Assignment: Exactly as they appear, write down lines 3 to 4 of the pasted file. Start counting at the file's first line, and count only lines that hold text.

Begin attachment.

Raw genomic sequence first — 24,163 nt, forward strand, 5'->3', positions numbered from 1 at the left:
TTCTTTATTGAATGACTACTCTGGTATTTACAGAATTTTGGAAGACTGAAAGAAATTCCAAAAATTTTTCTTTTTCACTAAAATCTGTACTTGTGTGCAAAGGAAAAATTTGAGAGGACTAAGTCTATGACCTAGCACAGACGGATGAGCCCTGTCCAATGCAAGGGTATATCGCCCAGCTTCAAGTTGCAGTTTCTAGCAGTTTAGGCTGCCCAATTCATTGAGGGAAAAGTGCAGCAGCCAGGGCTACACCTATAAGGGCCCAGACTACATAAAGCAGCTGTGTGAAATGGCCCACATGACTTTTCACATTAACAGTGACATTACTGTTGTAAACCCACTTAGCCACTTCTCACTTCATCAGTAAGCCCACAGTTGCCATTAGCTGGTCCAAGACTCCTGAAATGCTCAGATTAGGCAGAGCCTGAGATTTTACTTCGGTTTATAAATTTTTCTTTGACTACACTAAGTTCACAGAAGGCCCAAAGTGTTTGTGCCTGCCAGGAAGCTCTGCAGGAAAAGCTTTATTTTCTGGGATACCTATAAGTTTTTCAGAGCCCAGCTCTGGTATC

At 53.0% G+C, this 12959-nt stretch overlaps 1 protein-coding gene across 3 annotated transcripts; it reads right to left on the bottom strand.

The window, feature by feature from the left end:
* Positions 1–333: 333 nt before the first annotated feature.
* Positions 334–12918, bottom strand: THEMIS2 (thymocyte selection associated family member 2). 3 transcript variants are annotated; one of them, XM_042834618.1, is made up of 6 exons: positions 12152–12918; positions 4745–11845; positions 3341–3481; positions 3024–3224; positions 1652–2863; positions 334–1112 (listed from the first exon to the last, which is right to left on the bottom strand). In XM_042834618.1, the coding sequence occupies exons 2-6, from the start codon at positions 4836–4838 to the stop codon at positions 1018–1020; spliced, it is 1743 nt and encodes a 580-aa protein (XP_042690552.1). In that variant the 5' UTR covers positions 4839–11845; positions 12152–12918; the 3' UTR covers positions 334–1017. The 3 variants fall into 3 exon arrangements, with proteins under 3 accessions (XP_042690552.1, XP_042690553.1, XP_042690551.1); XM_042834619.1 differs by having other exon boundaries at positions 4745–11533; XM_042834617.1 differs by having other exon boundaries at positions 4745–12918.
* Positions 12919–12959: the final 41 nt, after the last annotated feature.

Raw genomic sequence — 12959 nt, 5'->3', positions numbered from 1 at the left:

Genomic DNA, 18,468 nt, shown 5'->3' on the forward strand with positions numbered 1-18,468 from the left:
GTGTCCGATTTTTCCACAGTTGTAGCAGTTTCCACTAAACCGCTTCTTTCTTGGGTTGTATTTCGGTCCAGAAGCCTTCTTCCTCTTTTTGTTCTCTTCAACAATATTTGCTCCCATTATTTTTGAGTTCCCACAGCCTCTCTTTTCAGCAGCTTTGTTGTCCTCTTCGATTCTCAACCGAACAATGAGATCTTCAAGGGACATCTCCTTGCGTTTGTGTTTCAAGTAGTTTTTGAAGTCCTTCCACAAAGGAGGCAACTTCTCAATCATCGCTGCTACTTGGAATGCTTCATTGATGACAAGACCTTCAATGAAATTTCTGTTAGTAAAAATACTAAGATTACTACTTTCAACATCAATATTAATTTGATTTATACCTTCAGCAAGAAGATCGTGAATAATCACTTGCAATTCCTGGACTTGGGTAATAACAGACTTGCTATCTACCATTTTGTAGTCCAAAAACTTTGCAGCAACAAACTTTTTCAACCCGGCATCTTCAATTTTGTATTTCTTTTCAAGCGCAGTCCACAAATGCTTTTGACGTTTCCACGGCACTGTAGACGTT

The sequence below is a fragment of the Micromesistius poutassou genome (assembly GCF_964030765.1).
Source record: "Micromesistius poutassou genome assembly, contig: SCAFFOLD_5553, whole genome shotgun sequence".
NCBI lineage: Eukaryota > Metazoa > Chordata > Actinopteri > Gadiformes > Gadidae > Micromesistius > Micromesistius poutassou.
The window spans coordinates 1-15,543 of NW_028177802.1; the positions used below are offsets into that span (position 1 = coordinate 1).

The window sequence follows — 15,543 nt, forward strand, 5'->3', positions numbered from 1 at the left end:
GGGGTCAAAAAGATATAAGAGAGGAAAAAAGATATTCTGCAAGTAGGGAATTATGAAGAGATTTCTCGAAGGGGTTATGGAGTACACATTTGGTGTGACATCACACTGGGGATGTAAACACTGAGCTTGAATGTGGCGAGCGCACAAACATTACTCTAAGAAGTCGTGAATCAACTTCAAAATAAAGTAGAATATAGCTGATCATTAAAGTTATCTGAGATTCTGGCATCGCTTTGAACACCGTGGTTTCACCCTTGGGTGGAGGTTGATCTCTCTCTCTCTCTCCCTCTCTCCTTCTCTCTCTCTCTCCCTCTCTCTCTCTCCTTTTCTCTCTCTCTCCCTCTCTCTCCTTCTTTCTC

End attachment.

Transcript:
At 53.0% G+C, this 12959-nt stretch overlaps 1 protein-coding gene across 3 annotated transcripts; it reads right to left on the bottom strand.

The window, feature by feature from the left end: